Designer Vicente Wolf, a master at minimal spaces with soul, is sharing his tips for creating chic, subtle spaces that tell a story.
“To me, neutrals are not about beige, but a subtle use of one or two soft colors infusing texture and shape and balance in the positioning of the room’s elements,” says Vicente Wolf, the New York City designer who has created effortless, elegant spaces for three decades. His interiors are influenced by his many artistic pursuits - photography, travel and art - allowing the spaces to speak strongly via their comfortable modern furniture, monochrome palettes and character-rich objects from around the world.
So just how does he do it? We asked him to speak to eight of his gorgeous spaces to reveal the tips for getting a room to speak softly but pack a major style punch.
For a master bedroom in an NYC apartment, Wolf wanted to up the relaxation factor while creating an intriguing design. “I used a fully upholstered wall in a soft herringbone pattern as the headboard,” he says. Wolf added well-placed furnishings and objet d’arte to add interest. He dressed the bed with Elliot shams, Meridian pillowcases and Nocturne duvet. “The patterns of Matouk bedding and towels are luxurious and mix well together,” says Wolf. “The clean, elegant colors and attractive trims make the bed pop.”
“The patterns of Matouk bedding and towels are luxurious and mix well together,” says Wolf. “The clean, elegant colors and attractive trims make the bed pop.”
Design Takeaway: Even in subtle shades, a strong pattern element can add design drama.
“Our original design of this apartment, located in Museum Tower in NYC, was darker and a bit more traditional,” says Wolf. Showcasing his exceptional eye for mixing texture (cowhide rug, stone sculpture, glazed ceiling) and blending silhouettes (French 18th century chairs with rounded upholstered pieces), the designer strikes a balance of comfortable and elegant.
Design Takeaway: To create design tension, juxtapose rectangular forms with more fluid, sculptural silhouettes.
For Wolf’s own bedroom at his Montauk home, he wanted to play up something beyond the four walls. “The master suite was an add-on I did about two years ago by adding an entire second floor to the house,” says Wolf. “The bed is a custom design made in Bali. And I used Sierra Hemstitch for the bedding. It’s subtle with just a hint of accent…who would want to compete with that view!”
Design Takeaway: Think about what’s outside the windows and echo the colors of nature inside.
For a residence in Sagaponack, New York, Wolf enlarged the kitchen to create a physical and visual openness throughout. Separating the kitchen from dining spaces is a glass-enclosed shelving rather than a wall. “Though mostly decorative,” says Wolf, “it does house the Miele espresso maker and select platter and dinnerware”. The stained and polished terracotta flooring bring a contemporary sense to the space while the industrial-inspired fixtures over the island with carved corner posts evoke a bygone era. “When designing with neutrals, there has to be a blend of tones with accents of stronger colors,” says Wolf.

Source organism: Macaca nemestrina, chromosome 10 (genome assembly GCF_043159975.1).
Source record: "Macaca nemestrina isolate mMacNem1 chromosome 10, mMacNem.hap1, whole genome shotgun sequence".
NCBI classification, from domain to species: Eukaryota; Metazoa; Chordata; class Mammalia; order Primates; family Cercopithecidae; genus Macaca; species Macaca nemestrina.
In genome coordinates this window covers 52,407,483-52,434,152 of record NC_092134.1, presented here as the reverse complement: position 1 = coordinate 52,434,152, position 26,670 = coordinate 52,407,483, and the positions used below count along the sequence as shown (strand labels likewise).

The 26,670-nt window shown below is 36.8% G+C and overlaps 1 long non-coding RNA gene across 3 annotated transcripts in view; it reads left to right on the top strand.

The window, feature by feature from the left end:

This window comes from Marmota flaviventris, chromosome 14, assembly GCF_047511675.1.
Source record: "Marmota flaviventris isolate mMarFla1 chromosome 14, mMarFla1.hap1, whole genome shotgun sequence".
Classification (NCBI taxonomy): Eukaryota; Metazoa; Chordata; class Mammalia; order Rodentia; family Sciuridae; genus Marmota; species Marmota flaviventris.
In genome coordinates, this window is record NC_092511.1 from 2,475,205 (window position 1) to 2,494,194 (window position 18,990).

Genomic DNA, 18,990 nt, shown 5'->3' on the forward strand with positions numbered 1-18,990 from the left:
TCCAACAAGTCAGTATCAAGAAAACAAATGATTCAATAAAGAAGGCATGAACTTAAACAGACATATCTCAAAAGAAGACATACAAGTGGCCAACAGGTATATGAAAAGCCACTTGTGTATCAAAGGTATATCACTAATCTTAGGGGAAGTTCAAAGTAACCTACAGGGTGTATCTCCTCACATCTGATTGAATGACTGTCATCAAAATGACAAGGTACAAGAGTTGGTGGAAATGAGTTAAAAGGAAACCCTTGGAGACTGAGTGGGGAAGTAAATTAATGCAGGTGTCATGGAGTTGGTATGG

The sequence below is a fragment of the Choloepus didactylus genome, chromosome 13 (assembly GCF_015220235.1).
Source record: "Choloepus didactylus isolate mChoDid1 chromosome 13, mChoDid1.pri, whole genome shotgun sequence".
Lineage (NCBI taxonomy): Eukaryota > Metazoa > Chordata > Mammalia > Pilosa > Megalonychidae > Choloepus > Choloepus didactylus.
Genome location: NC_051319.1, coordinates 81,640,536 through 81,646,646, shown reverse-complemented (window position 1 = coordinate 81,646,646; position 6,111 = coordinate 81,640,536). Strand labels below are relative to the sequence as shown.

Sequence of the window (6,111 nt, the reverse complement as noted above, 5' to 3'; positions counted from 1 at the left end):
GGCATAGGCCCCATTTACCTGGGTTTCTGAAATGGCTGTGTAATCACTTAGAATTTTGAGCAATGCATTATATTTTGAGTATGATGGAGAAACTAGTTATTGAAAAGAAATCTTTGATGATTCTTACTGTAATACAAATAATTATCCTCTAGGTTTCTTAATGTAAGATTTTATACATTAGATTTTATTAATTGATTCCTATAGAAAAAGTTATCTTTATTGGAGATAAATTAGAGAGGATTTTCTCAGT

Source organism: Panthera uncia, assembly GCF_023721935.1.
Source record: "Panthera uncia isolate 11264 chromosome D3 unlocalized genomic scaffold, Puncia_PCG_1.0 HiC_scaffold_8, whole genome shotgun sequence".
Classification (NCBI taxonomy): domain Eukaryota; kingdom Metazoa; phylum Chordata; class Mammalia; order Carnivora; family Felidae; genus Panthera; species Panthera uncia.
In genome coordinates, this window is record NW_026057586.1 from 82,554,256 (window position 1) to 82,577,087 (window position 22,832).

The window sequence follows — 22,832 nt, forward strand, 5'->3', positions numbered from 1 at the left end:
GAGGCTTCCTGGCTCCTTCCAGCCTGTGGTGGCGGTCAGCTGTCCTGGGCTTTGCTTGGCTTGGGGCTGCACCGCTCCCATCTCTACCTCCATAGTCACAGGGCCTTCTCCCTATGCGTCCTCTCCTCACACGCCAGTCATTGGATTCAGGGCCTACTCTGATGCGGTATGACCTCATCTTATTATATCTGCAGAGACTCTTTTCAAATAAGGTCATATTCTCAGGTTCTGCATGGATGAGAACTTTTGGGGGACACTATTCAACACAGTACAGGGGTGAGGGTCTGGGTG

“When designing with neutrals, there has to be a blend of tones with accents of stronger colors,” says Wolf.
Design Takeway: Don’t be afraid to mix design eras to make a space appear more layered.
The centerpiece of Wolf’s bath at his home in Montauk is a 19th century hammered copper soaking tub. The floor is natural stone, again playing up a blend of textures, shiny to rough hewn. “The bathroom also offers an interesting venue for an art gallery,” says Wolf. Milagro towels are super absorbent, perfect to wrap yourself in after a good, long soak.
Design Takeaway: Artwork adds instant color, texture and visual interest in a largely neutral space.
For a regal bedroom in New York City’s Gramercy Park neighborhood, Wolf created a draped silk curtain behind the bed, enveloping the top side as well. “This created the illusion of a canopy and evokes a nesting feel,” he notes. The designer played up the drama with a carved Venetian headboard, upholstered in silk damask just in front of the drapes but kept the bedding classic and sophisticated with the Terra collection. “In the bedrooms I design, I feel that by layering a variety of hues creates a calm and peaceful space for the end of the day,” says Wolf.
Design Takeaway: Simple, white bedding is a great choice with such an opulent backdrop.
Wolf calls this his take on “a non-beachy, beach house”. In order to balance his East Hampton client’s larger than life persona with the designer’s tranquil, clean and balanced aesthetic, he envisioned an update of an 18th-century Grand Tourist’s library blending cultures and epochs. “To showcase the client’s love of ancient architecture, I adorned the wall with cast-plaster architectural details,” he says. African masks add organic shape and texture to the more formal slipcovered sofa and French tufted ottoman.
Design Takeaway: Keep a tight palette when creating a dramatic collection moment like this. It will keep it from overwhelming the space.
To add dimension to this master bedroom, Wolf created a floating wall of silver leaf with a custom headboard that also floats from the wall with a Chinese desk beside the bed. Bedding is a mix of Allegro and Lowell styles. “I always find what I’m looking for at Matouk,” says Wolf. “I tend to gravitate to the bedding and towel designs with linear trim and softer embellishments.”
Design Takeaway: Don’t feel confined to one bedding look. Mix and match styles to make it distinct and personal.
“I always find what I’m looking for at Matouk,” says Wolf. “I tend to gravitate to the bedding and towel designs with linear trim and softer embellishments.”